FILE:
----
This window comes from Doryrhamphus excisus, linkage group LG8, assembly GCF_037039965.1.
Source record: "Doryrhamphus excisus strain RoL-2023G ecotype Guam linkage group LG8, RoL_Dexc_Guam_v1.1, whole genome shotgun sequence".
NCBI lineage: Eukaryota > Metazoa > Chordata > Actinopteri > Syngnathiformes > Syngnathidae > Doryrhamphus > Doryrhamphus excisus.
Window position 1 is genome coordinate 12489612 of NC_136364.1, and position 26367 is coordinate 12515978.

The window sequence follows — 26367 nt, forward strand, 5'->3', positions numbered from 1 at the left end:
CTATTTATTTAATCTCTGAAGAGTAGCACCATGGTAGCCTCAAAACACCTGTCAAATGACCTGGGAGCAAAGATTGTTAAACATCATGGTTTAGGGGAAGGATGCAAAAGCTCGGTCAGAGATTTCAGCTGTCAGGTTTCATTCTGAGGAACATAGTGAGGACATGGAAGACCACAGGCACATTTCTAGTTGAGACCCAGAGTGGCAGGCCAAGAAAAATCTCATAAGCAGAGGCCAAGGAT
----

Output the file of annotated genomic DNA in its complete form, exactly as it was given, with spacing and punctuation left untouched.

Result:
This window comes from Doryrhamphus excisus, linkage group LG8, assembly GCF_037039965.1.
Source record: "Doryrhamphus excisus strain RoL-2023G ecotype Guam linkage group LG8, RoL_Dexc_Guam_v1.1, whole genome shotgun sequence".
NCBI lineage: Eukaryota > Metazoa > Chordata > Actinopteri > Syngnathiformes > Syngnathidae > Doryrhamphus > Doryrhamphus excisus.
Window position 1 is genome coordinate 12489612 of NC_136364.1, and position 26367 is coordinate 12515978.

The window sequence follows — 26367 nt, forward strand, 5'->3', positions numbered from 1 at the left end:
CTATTTATTTAATCTCTGAAGAGTAGCACCATGGTAGCCTCAAAACACCTGTCAAATGACCTGGGAGCAAAGATTGTTAAACATCATGGTTTAGGGGAAGGATGCAAAAGCTCGGTCAGAGATTTCAGCTGTCAGGTTTCATTCTGAGGAACATAGTGAGGACATGGAAGACCACAGGCACATTTCTAGTTGAGACCCAGAGTGGCAGGCCAAGAAAAATCTCATAAGCAGAGGCCAAGGAT